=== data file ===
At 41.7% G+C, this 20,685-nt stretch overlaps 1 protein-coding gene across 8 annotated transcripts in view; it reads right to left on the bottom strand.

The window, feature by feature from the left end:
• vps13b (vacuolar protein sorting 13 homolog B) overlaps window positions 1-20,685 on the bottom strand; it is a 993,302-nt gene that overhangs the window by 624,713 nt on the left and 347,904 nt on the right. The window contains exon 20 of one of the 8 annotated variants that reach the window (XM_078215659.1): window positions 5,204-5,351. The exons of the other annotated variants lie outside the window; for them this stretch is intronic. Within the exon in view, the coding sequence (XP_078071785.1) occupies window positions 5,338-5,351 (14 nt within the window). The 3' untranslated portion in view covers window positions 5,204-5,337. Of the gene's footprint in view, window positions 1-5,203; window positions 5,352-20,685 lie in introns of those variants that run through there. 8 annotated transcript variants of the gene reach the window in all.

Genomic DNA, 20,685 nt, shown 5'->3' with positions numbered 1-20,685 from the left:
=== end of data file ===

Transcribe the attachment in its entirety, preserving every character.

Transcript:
At 41.7% G+C, this 20,685-nt stretch overlaps 1 protein-coding gene across 8 annotated transcripts in view; it reads right to left on the bottom strand.

The window, feature by feature from the left end:
• vps13b (vacuolar protein sorting 13 homolog B) overlaps window positions 1-20,685 on the bottom strand; it is a 993,302-nt gene that overhangs the window by 624,713 nt on the left and 347,904 nt on the right. The window contains exon 20 of one of the 8 annotated variants that reach the window (XM_078215659.1): window positions 5,204-5,351. The exons of the other annotated variants lie outside the window; for them this stretch is intronic. Within the exon in view, the coding sequence (XP_078071785.1) occupies window positions 5,338-5,351 (14 nt within the window). The 3' untranslated portion in view covers window positions 5,204-5,337. Of the gene's footprint in view, window positions 1-5,203; window positions 5,352-20,685 lie in introns of those variants that run through there. 8 annotated transcript variants of the gene reach the window in all.

Genomic DNA, 20,685 nt, shown 5'->3' with positions numbered 1-20,685 from the left: